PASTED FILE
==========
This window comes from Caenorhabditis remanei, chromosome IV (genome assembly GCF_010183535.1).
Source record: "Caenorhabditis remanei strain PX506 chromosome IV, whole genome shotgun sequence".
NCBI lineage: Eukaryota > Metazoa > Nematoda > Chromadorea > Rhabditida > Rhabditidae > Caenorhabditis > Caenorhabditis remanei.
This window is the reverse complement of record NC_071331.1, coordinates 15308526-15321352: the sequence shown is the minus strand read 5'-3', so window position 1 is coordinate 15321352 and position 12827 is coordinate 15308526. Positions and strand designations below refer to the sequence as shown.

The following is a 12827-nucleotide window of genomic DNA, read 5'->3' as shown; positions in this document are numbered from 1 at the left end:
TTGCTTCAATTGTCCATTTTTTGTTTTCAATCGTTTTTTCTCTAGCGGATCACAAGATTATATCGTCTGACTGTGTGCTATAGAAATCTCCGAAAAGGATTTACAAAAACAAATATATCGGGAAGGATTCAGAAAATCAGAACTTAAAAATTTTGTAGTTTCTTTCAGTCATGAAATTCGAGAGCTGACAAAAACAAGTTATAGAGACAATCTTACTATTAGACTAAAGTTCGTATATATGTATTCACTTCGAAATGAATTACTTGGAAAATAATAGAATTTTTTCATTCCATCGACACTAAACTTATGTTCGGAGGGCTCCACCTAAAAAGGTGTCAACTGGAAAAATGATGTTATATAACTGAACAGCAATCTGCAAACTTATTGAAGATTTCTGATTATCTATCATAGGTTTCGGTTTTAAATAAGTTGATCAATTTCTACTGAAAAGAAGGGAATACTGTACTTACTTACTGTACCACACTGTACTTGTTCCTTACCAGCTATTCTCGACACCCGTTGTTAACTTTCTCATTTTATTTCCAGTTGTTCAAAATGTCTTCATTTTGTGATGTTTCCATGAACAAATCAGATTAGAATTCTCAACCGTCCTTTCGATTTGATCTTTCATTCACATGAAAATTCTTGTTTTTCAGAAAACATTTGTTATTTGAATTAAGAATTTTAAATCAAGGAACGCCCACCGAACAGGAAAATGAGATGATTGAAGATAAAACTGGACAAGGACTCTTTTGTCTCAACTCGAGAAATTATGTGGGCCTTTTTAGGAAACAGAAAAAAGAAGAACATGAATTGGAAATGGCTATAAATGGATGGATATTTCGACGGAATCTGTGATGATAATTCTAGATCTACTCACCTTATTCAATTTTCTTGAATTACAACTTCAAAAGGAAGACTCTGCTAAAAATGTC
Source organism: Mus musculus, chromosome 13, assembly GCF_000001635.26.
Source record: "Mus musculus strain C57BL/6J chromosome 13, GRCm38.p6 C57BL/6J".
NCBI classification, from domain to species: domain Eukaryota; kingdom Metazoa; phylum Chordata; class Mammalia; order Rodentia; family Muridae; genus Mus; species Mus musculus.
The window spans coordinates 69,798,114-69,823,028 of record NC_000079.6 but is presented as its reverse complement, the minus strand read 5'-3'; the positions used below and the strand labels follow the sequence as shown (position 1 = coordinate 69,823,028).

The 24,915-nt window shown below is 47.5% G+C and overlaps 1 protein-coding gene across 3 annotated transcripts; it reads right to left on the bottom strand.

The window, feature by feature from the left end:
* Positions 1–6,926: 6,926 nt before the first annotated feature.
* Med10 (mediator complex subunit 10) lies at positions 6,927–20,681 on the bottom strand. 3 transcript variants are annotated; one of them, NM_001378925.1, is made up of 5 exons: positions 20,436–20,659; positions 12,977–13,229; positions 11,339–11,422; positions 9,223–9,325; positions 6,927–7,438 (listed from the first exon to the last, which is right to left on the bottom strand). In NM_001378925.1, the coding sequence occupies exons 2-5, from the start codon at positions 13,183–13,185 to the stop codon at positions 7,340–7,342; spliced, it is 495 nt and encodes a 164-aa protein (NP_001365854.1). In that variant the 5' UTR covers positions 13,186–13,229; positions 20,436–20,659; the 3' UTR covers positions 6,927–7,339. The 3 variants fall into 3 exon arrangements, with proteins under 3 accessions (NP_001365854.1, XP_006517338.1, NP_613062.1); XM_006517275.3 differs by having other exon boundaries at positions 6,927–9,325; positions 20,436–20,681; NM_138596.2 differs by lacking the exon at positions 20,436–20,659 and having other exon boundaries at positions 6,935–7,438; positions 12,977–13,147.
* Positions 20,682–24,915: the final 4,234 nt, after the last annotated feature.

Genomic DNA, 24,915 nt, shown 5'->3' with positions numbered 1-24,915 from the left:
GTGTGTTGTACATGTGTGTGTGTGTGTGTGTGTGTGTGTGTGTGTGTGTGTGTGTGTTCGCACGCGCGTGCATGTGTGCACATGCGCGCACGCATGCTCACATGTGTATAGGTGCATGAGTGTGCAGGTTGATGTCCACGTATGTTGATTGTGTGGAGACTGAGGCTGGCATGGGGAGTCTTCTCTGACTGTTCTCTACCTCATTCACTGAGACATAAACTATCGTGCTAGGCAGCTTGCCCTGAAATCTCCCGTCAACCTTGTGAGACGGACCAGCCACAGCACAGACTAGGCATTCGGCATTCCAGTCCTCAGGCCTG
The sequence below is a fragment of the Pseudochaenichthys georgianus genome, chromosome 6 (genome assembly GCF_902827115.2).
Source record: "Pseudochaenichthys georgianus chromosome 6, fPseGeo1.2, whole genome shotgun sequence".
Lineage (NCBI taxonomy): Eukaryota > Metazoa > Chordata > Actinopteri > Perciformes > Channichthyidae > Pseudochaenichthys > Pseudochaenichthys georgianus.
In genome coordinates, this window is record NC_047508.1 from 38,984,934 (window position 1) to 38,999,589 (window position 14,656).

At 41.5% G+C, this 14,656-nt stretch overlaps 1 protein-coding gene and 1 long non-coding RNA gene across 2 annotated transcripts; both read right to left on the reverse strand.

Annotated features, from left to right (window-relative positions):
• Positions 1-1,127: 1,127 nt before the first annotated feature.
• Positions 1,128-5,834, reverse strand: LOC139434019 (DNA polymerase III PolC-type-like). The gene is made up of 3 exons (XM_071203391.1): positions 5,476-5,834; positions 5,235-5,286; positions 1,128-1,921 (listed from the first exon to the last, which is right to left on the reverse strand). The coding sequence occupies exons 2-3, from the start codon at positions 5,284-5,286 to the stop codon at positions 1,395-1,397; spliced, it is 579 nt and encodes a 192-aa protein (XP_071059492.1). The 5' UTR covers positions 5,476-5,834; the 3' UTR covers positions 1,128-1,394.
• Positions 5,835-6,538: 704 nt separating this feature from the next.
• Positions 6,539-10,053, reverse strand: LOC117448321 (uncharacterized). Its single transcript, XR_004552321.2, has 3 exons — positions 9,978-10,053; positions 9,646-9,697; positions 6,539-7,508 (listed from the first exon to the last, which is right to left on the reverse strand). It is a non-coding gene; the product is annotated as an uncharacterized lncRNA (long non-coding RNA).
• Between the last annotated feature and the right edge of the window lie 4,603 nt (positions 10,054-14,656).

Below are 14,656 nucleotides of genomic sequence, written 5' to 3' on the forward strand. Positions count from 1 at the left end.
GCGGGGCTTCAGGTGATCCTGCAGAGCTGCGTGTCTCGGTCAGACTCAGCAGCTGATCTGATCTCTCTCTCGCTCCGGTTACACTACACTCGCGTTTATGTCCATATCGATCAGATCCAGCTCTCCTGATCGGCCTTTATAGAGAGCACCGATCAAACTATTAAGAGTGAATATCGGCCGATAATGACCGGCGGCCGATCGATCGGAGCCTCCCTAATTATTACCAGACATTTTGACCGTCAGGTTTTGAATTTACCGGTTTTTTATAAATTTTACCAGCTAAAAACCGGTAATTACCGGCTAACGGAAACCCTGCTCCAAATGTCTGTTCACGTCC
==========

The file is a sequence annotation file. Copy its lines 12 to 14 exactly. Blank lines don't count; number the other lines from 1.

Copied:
The window, feature by feature from the left end:
* Positions 1–6,926: 6,926 nt before the first annotated feature.
* Med10 (mediator complex subunit 10) lies at positions 6,927–20,681 on the bottom strand. 3 transcript variants are annotated; one of them, NM_001378925.1, is made up of 5 exons: positions 20,436–20,659; positions 12,977–13,229; positions 11,339–11,422; positions 9,223–9,325; positions 6,927–7,438 (listed from the first exon to the last, which is right to left on the bottom strand). In NM_001378925.1, the coding sequence occupies exons 2-5, from the start codon at positions 13,183–13,185 to the stop codon at positions 7,340–7,342; spliced, it is 495 nt and encodes a 164-aa protein (NP_001365854.1). In that variant the 5' UTR covers positions 13,186–13,229; positions 20,436–20,659; the 3' UTR covers positions 6,927–7,339. The 3 variants fall into 3 exon arrangements, with proteins under 3 accessions (NP_001365854.1, XP_006517338.1, NP_613062.1); XM_006517275.3 differs by having other exon boundaries at positions 6,927–9,325; positions 20,436–20,681; NM_138596.2 differs by lacking the exon at positions 20,436–20,659 and having other exon boundaries at positions 6,935–7,438; positions 12,977–13,147.